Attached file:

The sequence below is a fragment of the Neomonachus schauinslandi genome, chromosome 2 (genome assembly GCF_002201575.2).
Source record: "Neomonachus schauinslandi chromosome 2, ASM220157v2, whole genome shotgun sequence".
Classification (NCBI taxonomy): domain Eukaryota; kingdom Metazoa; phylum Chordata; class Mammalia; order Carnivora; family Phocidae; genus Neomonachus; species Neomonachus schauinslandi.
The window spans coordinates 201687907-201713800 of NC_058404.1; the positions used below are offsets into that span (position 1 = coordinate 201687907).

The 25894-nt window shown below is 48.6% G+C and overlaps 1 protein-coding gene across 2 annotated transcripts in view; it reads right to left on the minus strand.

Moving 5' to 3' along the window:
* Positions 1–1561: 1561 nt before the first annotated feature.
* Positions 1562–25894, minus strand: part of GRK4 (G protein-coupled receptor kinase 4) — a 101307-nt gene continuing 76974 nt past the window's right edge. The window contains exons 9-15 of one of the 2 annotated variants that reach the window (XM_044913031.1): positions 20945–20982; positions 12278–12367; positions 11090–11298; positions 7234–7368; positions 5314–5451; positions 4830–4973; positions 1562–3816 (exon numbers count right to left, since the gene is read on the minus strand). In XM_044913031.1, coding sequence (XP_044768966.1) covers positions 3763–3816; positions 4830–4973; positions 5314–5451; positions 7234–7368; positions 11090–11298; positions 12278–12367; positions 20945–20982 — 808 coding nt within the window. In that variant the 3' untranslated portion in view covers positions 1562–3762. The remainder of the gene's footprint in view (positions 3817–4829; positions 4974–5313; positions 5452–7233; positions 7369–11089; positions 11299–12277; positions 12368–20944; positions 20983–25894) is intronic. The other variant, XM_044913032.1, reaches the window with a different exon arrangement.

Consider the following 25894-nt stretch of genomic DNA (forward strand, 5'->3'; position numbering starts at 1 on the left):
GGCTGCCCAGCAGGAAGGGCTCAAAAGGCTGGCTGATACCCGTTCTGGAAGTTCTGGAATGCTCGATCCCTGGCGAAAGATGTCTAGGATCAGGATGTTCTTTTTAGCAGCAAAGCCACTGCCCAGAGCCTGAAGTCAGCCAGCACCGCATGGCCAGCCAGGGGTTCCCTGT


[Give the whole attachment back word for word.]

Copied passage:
The sequence below is a fragment of the Neomonachus schauinslandi genome, chromosome 2 (genome assembly GCF_002201575.2).
Source record: "Neomonachus schauinslandi chromosome 2, ASM220157v2, whole genome shotgun sequence".
Classification (NCBI taxonomy): domain Eukaryota; kingdom Metazoa; phylum Chordata; class Mammalia; order Carnivora; family Phocidae; genus Neomonachus; species Neomonachus schauinslandi.
The window spans coordinates 201687907-201713800 of NC_058404.1; the positions used below are offsets into that span (position 1 = coordinate 201687907).

The 25894-nt window shown below is 48.6% G+C and overlaps 1 protein-coding gene across 2 annotated transcripts in view; it reads right to left on the minus strand.

Moving 5' to 3' along the window:
* Positions 1–1561: 1561 nt before the first annotated feature.
* Positions 1562–25894, minus strand: part of GRK4 (G protein-coupled receptor kinase 4) — a 101307-nt gene continuing 76974 nt past the window's right edge. The window contains exons 9-15 of one of the 2 annotated variants that reach the window (XM_044913031.1): positions 20945–20982; positions 12278–12367; positions 11090–11298; positions 7234–7368; positions 5314–5451; positions 4830–4973; positions 1562–3816 (exon numbers count right to left, since the gene is read on the minus strand). In XM_044913031.1, coding sequence (XP_044768966.1) covers positions 3763–3816; positions 4830–4973; positions 5314–5451; positions 7234–7368; positions 11090–11298; positions 12278–12367; positions 20945–20982 — 808 coding nt within the window. In that variant the 3' untranslated portion in view covers positions 1562–3762. The remainder of the gene's footprint in view (positions 3817–4829; positions 4974–5313; positions 5452–7233; positions 7369–11089; positions 11299–12277; positions 12368–20944; positions 20983–25894) is intronic. The other variant, XM_044913032.1, reaches the window with a different exon arrangement.

Consider the following 25894-nt stretch of genomic DNA (forward strand, 5'->3'; position numbering starts at 1 on the left):
GGCTGCCCAGCAGGAAGGGCTCAAAAGGCTGGCTGATACCCGTTCTGGAAGTTCTGGAATGCTCGATCCCTGGCGAAAGATGTCTAGGATCAGGATGTTCTTTTTAGCAGCAAAGCCACTGCCCAGAGCCTGAAGTCAGCCAGCACCGCATGGCCAGCCAGGGGTTCCCTGT